When your knife isn’t being used, the lanyard end-loop can be secured with a carabiner to pockets, belt loops, and such for added security from loss.
Note: Lanyards work good for any smaller item, not just knives! Use your imagination; improvise based on need. Think whistle, signal mirror, GPS, flashlight…
As mentioned at the top of this page, a saw can cut through larger pieces of wood faster and more efficiently than any knife or multi-tool-equipped saw blade.
A saw supplements, rather than replaces a knife, and in most tool kits, gets used very little.
Most hikers carry stoves for convenience, and there’s no need to conduct a mini-logging operation at every camp. Depending on where your trip takes you, there may be wood-cutting restrictions in alpine areas.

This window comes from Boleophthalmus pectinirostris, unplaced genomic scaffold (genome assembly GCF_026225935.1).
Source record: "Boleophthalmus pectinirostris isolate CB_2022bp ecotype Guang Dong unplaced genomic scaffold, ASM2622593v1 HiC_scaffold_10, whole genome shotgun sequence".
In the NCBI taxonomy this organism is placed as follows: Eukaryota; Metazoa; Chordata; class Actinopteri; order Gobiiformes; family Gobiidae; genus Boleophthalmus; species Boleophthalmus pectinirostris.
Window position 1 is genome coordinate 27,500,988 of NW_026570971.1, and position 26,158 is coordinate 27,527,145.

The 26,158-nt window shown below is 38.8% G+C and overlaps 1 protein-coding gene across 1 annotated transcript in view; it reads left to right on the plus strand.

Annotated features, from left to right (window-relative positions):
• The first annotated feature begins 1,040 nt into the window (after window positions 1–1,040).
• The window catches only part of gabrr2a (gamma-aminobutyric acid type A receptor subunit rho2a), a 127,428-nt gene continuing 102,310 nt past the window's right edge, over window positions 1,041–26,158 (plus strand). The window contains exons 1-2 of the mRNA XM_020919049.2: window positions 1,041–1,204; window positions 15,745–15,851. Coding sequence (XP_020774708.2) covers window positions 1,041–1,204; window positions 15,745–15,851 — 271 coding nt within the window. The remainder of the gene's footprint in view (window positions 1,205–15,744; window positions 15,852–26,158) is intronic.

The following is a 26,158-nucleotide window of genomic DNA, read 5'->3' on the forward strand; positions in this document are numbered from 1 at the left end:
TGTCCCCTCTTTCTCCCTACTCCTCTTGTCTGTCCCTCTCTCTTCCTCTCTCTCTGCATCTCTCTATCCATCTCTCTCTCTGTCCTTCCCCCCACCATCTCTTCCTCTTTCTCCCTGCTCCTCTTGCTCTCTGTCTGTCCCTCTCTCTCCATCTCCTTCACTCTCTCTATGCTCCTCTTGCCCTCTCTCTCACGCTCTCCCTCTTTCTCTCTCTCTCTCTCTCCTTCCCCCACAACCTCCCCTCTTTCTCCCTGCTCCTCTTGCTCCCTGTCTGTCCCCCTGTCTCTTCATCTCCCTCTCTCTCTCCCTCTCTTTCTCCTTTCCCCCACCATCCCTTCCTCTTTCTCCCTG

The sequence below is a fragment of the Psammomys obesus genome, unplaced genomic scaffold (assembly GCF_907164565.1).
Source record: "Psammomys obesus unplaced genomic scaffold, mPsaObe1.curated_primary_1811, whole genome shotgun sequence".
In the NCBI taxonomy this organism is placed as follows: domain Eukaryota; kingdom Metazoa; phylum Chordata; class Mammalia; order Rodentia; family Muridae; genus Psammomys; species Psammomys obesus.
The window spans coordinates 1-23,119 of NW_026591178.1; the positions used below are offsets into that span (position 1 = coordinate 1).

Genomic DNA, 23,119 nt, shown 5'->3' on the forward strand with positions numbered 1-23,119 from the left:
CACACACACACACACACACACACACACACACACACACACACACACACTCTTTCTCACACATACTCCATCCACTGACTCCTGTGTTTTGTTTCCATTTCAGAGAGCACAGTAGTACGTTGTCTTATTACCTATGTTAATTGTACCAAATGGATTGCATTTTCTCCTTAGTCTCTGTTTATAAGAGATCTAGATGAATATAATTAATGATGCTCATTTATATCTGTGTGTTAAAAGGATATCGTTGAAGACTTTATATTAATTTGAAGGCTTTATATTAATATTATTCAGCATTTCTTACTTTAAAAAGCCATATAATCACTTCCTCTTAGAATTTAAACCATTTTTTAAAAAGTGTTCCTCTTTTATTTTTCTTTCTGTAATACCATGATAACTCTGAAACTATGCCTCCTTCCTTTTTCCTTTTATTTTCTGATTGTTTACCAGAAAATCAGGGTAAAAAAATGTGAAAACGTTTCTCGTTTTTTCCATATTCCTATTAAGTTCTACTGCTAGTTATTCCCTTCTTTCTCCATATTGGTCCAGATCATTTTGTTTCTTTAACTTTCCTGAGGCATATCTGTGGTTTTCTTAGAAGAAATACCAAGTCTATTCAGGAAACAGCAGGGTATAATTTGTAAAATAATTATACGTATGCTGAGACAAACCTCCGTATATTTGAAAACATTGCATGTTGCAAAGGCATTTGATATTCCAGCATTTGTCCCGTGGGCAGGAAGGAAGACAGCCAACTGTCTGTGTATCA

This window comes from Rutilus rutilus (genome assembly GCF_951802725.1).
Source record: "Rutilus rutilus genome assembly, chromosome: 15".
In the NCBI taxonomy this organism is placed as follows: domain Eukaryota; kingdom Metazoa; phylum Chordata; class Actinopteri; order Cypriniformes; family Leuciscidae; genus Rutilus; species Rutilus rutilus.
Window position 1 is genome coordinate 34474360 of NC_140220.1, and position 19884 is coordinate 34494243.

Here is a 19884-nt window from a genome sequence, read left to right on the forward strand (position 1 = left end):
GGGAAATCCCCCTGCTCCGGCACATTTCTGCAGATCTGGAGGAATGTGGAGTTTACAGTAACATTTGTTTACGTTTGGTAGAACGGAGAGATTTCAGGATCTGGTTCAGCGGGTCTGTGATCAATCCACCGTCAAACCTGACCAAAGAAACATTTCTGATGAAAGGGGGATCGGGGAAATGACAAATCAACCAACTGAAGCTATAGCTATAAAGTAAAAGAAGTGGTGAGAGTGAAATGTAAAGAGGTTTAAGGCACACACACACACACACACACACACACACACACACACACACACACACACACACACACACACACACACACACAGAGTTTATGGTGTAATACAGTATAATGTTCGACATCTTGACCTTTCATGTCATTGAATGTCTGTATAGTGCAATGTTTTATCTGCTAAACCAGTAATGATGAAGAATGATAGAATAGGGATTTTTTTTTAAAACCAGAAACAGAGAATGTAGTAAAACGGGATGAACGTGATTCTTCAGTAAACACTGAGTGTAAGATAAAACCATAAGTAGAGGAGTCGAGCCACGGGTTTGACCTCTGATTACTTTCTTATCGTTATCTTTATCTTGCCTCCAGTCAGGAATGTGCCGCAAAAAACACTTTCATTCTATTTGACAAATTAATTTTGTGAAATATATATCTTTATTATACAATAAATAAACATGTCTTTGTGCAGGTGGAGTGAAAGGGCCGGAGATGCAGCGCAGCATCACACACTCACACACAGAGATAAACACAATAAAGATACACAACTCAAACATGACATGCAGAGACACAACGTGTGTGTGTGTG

BUT, during an emergency, a saw is a critical tool when you need to cut firewood and/or shelter materials.
Packable saws are available as fixed-blades (carried much like a fixed-blade knife), folding blades (like a large folding knife), and wire varieties. I favor a pocket or wire saw for personal, individual carry.
Pocket or Wire Saw
A wire saw rolls up into a very small, lightweight coil. The cutting surface is designed to be safely handled (it cuts wood, not fingers and such). I carry mine in a plastic container that contains my Repair Kit.
If you’re really into survival, note the wire saw is readily adaptable for use as a game snare. Sort of beyond the scope of this presentation, however my saw came with instructions to make it a small-game gathering device. Rodents, small mammals, etc. Not for the squeamish, but worth noting as another food source if you want to pursue it further.